From Cape Town to New York, wildlife activists around the world gathered in solidarity on Saturday, March 15, to call for an end to canned lion hunting. Captive lion breeding has been strongly criticised by experts who argue that the practice is of no benefit to the conservation of these big cats. Instead, it's believed to fuel a cruel industry in which lions are bred purely to be killed in a controlled environment.

Canned lion hunts are carried out in a confined area so that the animals cannot escape. Most lions hunted in this way have been specifically 'bred for the bullet' – they're hand-reared and therefore habituated to humans to make the hunter's work easier.

Whilst cuddling a lion cub is appealing for tourists looking for a close-up animal encounter, conservationists are adamant that this supposedly harmless practice should be struck off any eco-tourist’s bucket list. Having been habituated to humans, it is very unlikely that these lions will ever be reintroduced to the wild and far more likely that they will end up the target of a trophy hunt.

According to Chris Mercer, director of the Campaign against Canned Hunting (CACH), “Anyone who pets cubs should understand that they are enriching the canned lion industry.”

Thousands of protesters from 60 nations around the globe added their voices to the debate this weekend when they took to the streets to join in on the Global March for Lions. The international event aims to "have trophy and canned hunting banned, to get lions on the Endangered Species List where they belong, to stop the export of lion bones to China, [and] to stop the import of lion trophies into the USA and EU,” says Christine Jordaan who initiated the worldwide lion march.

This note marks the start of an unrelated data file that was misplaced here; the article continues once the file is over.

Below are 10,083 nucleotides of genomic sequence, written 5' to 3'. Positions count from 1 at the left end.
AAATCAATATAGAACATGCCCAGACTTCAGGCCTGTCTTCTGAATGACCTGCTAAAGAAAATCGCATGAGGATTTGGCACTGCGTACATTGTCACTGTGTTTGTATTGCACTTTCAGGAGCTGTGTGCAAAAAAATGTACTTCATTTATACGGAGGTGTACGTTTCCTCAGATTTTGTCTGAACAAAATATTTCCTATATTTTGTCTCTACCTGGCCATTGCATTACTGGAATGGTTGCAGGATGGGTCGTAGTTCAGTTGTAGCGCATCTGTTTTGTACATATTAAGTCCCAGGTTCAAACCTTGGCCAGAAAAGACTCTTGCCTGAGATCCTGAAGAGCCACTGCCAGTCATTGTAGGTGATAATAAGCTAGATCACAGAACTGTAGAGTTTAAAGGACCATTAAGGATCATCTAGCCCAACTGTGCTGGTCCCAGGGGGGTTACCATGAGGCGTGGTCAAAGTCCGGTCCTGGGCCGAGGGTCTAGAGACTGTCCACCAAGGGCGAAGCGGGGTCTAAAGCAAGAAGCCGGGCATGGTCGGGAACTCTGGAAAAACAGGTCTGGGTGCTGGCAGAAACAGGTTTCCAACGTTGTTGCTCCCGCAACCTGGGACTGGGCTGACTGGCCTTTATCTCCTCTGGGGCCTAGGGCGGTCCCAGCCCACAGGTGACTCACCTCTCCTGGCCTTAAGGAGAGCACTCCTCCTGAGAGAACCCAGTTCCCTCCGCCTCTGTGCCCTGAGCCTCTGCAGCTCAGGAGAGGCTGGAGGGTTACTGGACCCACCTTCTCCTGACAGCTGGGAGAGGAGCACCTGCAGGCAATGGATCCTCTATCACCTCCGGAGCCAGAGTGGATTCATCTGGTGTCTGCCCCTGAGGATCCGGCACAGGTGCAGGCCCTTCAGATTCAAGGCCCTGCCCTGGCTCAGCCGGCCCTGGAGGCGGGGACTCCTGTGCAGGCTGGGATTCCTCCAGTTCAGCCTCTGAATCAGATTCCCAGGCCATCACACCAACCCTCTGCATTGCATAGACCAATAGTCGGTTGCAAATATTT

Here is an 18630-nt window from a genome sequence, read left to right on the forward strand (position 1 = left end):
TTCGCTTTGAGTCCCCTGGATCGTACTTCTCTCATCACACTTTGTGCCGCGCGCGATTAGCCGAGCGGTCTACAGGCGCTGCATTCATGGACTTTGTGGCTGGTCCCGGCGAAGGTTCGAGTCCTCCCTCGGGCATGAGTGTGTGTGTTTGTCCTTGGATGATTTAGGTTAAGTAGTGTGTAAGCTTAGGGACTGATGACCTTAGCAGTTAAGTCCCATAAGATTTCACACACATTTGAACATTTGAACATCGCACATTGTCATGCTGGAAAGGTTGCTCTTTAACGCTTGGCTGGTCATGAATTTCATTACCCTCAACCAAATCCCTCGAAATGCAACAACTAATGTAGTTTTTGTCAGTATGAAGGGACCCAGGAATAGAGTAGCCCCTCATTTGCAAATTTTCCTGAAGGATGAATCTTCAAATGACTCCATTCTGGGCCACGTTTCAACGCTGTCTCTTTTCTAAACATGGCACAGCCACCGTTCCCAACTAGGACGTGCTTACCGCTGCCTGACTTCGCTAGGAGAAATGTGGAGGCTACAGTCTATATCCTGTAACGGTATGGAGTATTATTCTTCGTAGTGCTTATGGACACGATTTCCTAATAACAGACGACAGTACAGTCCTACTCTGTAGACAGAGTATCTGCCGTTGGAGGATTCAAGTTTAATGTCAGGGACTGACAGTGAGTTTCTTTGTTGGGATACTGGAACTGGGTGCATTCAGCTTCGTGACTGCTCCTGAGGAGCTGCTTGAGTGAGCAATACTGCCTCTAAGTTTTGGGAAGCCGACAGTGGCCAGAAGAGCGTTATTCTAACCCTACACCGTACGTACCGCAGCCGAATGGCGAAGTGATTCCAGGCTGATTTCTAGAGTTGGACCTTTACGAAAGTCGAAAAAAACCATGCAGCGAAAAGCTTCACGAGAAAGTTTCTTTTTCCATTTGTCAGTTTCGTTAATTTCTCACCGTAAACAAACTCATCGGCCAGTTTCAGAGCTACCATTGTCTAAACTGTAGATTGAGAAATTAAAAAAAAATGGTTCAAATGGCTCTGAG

Social media channels were buzzing with photos of colourfully clad activists wielding banners and placards. Here's a look at some of the protests from around the globe:

London,United Kingdom

Johannesburg, South Africa

Tel Aviv, Israel

Edinburgh, Scotland

Geroge, South Africa

Los Angeles, USA

Durban, South Africa

Las Vegas, USA

New York, USA

Melbourne, Australia

Paris, France

Hong Kong, China 

Did you attend a lion march in your city? Comment below or join us on Twitter and Facebook to share your photos and opinions.